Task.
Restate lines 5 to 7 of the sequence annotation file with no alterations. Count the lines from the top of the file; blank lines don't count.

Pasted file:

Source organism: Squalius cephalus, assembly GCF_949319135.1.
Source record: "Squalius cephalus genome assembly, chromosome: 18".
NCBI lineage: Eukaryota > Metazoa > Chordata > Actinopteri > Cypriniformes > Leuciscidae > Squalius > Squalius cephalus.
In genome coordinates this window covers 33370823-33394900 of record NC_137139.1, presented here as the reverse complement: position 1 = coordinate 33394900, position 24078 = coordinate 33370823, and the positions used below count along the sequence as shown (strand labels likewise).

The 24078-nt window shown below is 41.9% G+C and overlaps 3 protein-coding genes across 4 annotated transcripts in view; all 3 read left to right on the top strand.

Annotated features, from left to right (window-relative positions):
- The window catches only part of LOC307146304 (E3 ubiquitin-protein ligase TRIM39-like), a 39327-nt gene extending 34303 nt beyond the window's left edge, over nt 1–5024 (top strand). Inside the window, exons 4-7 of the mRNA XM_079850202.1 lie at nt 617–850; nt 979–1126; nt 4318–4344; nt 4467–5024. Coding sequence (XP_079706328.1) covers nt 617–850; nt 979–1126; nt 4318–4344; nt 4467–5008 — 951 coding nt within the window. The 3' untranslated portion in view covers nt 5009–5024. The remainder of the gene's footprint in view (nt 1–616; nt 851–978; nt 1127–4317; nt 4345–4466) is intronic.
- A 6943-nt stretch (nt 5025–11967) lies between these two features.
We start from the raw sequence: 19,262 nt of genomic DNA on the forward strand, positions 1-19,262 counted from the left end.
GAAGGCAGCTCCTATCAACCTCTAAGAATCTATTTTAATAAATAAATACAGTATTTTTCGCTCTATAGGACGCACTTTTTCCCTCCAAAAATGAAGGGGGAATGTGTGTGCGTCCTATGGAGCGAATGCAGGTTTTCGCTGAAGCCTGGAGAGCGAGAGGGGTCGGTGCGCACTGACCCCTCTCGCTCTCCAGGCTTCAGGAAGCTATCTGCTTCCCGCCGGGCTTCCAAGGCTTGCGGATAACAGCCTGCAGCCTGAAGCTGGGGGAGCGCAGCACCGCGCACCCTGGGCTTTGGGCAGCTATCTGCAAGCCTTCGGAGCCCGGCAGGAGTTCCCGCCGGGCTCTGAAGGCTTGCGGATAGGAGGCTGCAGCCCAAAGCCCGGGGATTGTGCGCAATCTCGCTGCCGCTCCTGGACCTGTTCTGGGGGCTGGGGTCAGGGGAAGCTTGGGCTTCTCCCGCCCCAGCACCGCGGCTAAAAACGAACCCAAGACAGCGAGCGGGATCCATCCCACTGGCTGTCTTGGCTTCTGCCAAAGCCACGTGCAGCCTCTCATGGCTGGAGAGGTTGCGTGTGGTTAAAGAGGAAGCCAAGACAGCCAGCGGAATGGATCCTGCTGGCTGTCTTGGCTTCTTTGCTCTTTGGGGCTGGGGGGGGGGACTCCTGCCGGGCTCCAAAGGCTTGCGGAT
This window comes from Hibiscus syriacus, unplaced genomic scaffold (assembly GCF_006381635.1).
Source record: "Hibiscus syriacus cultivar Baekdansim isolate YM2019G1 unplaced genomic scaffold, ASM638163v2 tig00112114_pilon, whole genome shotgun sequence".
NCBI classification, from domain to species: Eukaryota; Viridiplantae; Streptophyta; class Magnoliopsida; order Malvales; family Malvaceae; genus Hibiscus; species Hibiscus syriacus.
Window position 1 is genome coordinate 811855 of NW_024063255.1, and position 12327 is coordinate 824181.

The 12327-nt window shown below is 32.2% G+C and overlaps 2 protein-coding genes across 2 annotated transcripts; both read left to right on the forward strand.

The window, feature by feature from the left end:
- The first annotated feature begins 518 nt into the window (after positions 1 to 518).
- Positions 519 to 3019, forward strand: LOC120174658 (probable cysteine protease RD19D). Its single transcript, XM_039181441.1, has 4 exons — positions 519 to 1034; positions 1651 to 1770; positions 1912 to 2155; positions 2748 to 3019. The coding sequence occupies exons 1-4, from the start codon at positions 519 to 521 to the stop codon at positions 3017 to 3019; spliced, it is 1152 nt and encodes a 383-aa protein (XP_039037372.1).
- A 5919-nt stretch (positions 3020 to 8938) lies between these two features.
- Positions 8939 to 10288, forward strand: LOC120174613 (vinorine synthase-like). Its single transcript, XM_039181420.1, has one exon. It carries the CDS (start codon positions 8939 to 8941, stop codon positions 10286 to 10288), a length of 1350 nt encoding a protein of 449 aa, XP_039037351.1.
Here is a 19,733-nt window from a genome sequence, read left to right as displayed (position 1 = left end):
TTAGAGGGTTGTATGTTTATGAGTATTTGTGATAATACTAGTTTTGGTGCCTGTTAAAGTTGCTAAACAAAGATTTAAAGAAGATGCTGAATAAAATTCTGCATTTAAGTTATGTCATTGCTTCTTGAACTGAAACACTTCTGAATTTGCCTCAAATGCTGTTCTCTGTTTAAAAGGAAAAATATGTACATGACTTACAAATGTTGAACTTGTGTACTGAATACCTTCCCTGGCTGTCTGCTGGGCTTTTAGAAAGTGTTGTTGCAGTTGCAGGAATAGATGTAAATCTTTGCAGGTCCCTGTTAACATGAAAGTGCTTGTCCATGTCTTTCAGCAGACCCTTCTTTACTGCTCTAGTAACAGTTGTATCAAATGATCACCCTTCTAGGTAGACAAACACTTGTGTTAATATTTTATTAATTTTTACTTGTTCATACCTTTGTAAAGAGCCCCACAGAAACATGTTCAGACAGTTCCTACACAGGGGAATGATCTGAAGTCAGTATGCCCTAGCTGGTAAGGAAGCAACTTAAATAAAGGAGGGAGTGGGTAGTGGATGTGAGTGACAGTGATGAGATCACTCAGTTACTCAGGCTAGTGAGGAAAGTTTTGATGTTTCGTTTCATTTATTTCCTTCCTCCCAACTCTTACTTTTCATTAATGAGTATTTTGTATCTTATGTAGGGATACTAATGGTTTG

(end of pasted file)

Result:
The 24078-nt window shown below is 41.9% G+C and overlaps 3 protein-coding genes across 4 annotated transcripts in view; all 3 read left to right on the top strand.

Annotated features, from left to right (window-relative positions):
- The window catches only part of LOC307146304 (E3 ubiquitin-protein ligase TRIM39-like), a 39327-nt gene extending 34303 nt beyond the window's left edge, over nt 1–5024 (top strand). Inside the window, exons 4-7 of the mRNA XM_079850202.1 lie at nt 617–850; nt 979–1126; nt 4318–4344; nt 4467–5024. Coding sequence (XP_079706328.1) covers nt 617–850; nt 979–1126; nt 4318–4344; nt 4467–5008 — 951 coding nt within the window. The 3' untranslated portion in view covers nt 5009–5024. The remainder of the gene's footprint in view (nt 1–616; nt 851–978; nt 1127–4317; nt 4345–4466) is intronic.